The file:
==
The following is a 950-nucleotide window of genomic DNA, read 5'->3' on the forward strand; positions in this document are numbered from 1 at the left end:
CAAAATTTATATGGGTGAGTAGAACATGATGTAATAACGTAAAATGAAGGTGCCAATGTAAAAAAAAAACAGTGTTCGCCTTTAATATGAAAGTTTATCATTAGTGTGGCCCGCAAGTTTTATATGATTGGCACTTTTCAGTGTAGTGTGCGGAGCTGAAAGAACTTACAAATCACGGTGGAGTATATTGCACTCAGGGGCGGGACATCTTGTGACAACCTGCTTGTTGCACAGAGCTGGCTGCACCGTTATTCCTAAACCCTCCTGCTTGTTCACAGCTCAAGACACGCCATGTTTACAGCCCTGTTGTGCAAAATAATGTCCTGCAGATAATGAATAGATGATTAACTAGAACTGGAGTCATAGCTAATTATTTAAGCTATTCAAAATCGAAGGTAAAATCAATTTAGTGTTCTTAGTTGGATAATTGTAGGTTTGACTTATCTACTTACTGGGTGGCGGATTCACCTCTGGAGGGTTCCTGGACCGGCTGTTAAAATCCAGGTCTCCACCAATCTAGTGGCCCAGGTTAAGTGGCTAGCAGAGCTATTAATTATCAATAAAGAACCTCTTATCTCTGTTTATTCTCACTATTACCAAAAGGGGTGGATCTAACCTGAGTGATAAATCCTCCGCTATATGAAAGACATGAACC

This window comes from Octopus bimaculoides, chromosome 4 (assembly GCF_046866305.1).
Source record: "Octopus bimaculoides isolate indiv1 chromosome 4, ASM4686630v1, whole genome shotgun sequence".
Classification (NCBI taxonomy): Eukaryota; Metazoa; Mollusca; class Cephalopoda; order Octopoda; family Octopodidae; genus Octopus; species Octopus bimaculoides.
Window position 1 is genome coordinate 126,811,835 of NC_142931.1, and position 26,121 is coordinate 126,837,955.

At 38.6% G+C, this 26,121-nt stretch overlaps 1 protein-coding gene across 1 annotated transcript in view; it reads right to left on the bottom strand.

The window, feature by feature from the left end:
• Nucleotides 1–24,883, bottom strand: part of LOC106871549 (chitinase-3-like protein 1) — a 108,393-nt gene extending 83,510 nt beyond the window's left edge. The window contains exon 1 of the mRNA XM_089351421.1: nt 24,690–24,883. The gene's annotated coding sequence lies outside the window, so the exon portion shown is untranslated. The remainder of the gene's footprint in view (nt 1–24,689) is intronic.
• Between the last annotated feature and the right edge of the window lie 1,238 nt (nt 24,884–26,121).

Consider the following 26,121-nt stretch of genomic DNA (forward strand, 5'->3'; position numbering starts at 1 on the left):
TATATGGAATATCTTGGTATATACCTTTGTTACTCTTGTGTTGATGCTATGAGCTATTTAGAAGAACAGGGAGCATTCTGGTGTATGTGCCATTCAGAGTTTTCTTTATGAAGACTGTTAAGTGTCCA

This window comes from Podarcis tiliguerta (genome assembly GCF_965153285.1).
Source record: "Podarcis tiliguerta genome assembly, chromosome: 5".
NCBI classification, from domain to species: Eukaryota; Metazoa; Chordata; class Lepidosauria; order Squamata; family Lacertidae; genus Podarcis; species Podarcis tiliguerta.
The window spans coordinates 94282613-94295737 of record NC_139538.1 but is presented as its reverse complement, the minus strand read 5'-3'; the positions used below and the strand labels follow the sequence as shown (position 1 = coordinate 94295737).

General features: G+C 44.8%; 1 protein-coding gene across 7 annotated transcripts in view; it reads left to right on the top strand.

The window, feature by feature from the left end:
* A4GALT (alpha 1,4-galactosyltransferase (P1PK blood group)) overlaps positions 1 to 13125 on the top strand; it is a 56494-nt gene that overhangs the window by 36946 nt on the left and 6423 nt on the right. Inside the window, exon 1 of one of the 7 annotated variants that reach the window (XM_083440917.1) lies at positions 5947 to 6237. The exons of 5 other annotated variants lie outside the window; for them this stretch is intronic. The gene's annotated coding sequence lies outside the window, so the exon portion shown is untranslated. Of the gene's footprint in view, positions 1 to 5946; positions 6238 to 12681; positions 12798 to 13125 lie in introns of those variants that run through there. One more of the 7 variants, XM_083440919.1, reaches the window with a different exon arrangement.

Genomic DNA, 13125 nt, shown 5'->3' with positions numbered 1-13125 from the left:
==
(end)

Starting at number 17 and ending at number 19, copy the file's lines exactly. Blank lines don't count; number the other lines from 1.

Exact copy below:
General features: G+C 44.8%; 1 protein-coding gene across 7 annotated transcripts in view; it reads left to right on the top strand.

The window, feature by feature from the left end:
* A4GALT (alpha 1,4-galactosyltransferase (P1PK blood group)) overlaps positions 1 to 13125 on the top strand; it is a 56494-nt gene that overhangs the window by 36946 nt on the left and 6423 nt on the right. Inside the window, exon 1 of one of the 7 annotated variants that reach the window (XM_083440917.1) lies at positions 5947 to 6237. The exons of 5 other annotated variants lie outside the window; for them this stretch is intronic. The gene's annotated coding sequence lies outside the window, so the exon portion shown is untranslated. Of the gene's footprint in view, positions 1 to 5946; positions 6238 to 12681; positions 12798 to 13125 lie in introns of those variants that run through there. One more of the 7 variants, XM_083440919.1, reaches the window with a different exon arrangement.